I climbed to 3000 feet and then set the trim for level flight. I didn't adjust the throttle until I was on upwind at 3000 feet. Then I just adjusted the RPM to 2400. Flying great. The air was clear. I could see the downtown Dallas skyline. (Too bad it's in bravo airspace.)


I ended up doing five (I think) circuits around the airport. The third one was at reduced speed. I set up at 80 mph and extended the flaps. I flew one circuit in this configuration to get an idea of the slow flight characteristics, and to see what it would be like when I was landing. Solid. So, one more circuit at full speed and then I decided I'd better land so the people on the ground could start breathing again.

On the upwind leg I talked to tower and got permission to enter the pattern. I descended into the pattern and flew a normal approach.


Hey, did I mention the crosswind? I held a crab angle down the centerline until I was ready to flare. You can see the right wing dipped a little as I touched the right wheel first. I have to say that landing this plane is really quite easy.

The pictures look like the prop isn't spinning. That's just the shutter speed of the camera, because it was definitely still spinning on landing.

I got congratulations from the guys in the tower and they cleared me to taxi.


So, finally, after more than two years of work, I can now agree that flying something that you've built in your garage with the help of your kids (and wife) will definitely put a grin on your face. I'm still grinning as I write this.

Yes, there are a couple of very small issues that I will fix tomorrow.


1/30/06 - Pitot/Static/Transponder Test

So, what items did I find after the first flight? Not many, really. There's a piece of the rubber edge stripping that goes around the wing root fairing that came loose. It's on the bottom of the wing. I guess I had just left it too long. I'll trim it and we should be good.

Upon removing the cowl I could tell that there was a small oil leak somewhere on the right side of the engine. Upon further inspection I found that the hose that goes from the engine to the oil pressure transducer was loose at the engine. It's a restrictor fitting so it wasn't a lot of oil, but it was definitely loose enough to leak. I tightened it up nicely.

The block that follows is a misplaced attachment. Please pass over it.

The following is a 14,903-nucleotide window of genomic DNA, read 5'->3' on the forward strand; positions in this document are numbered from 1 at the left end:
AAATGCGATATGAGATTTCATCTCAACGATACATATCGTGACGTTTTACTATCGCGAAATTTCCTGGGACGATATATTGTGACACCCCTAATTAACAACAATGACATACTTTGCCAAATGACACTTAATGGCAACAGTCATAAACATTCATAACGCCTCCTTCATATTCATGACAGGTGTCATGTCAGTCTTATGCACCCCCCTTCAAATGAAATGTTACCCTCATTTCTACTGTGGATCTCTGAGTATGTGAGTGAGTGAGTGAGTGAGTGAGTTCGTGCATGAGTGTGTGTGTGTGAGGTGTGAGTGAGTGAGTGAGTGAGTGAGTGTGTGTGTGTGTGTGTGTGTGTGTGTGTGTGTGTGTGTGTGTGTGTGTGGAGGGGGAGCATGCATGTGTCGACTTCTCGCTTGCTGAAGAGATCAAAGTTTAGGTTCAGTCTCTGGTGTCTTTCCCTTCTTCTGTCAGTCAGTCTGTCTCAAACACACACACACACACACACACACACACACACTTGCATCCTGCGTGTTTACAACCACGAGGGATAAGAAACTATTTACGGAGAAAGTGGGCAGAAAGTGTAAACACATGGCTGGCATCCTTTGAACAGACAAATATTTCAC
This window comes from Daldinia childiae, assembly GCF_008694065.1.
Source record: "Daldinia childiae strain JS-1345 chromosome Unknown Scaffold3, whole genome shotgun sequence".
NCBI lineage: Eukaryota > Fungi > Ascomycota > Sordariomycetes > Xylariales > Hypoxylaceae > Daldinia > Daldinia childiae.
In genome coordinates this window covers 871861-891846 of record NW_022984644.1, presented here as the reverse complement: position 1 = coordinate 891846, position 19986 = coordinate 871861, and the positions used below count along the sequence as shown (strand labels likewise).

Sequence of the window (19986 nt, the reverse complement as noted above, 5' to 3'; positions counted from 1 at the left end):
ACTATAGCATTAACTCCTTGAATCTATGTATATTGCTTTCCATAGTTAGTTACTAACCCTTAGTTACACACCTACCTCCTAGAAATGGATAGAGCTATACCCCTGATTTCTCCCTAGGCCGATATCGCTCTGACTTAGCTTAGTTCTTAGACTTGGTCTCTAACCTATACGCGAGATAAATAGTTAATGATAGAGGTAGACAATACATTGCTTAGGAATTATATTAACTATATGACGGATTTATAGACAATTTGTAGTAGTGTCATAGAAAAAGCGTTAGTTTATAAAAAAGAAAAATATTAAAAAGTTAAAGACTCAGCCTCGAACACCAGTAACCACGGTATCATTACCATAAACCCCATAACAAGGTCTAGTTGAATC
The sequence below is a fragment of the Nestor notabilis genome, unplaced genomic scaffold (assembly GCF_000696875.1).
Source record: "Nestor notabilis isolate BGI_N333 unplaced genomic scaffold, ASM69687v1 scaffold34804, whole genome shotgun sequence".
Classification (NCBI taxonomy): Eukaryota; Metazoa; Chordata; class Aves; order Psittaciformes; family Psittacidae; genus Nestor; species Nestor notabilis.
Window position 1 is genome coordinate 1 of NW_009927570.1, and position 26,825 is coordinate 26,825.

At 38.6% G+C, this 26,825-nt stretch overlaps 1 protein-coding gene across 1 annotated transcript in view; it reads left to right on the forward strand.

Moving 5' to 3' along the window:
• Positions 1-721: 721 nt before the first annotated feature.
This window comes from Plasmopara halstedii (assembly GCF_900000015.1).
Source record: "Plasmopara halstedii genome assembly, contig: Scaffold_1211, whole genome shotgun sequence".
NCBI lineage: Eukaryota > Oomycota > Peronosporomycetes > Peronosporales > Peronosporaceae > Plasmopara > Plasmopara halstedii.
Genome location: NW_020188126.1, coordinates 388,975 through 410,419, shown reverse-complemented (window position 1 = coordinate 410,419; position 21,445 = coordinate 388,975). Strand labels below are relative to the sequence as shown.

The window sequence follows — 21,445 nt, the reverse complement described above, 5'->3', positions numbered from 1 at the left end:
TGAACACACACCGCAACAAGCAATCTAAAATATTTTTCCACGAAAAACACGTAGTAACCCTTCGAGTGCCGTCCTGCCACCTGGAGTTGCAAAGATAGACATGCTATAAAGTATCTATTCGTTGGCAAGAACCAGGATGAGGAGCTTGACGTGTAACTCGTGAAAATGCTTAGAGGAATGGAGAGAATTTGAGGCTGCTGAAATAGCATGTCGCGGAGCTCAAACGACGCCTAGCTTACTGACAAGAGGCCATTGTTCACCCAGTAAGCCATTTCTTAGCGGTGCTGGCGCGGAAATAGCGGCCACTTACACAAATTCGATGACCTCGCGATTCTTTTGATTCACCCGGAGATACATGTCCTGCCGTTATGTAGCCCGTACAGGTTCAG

Thinking about this a bit more in reference to my flight, I was getting some low oil pressure warnings when I throttled back. It wasn't evident at the time what the problem was. I was sort of figuring that I had just set the oil pressure limits too high, but the loose hose may have contributed to the indication.

Now to the pitot/static tests. I had scheduled Bryan Wriston to stop by and do these tests, so that meant I couldn't do any flying today. Instead I spent three hours with Bryan testing the plane. He hooked up his test instruments to the pitot and static ports and set up a transponder antenna under the plane. Immediately we found that the pitot tube (Dynon) had some leakage which was probably part of the drain that's incorporated into the tube. He said this was pretty common. So, we removed the pitot tube and attached directly to the pitot line.

We flew the EFIS down to -1000 feet and up to 20,000 feet in 1000 foot increments. Everything checked out within IFR limits. He said it was really solid. I'm very glad that I went with the kit from Tony at SafeAir1. Bryan said he sees all sorts of strangeness in homebuilts and that the Van's recommended method of using a pop-rivet for the static ports causes more trouble than just about anything.

The AHRS and EFIS from Grand Rapids did a great job. With his test set installed, I calibrated the adjustment in the AHRS altimeter setup screen.

The EIS also has airspeed and altitude, and although it wasn't quite as accurate as the EFIS, it was still within IFR limits.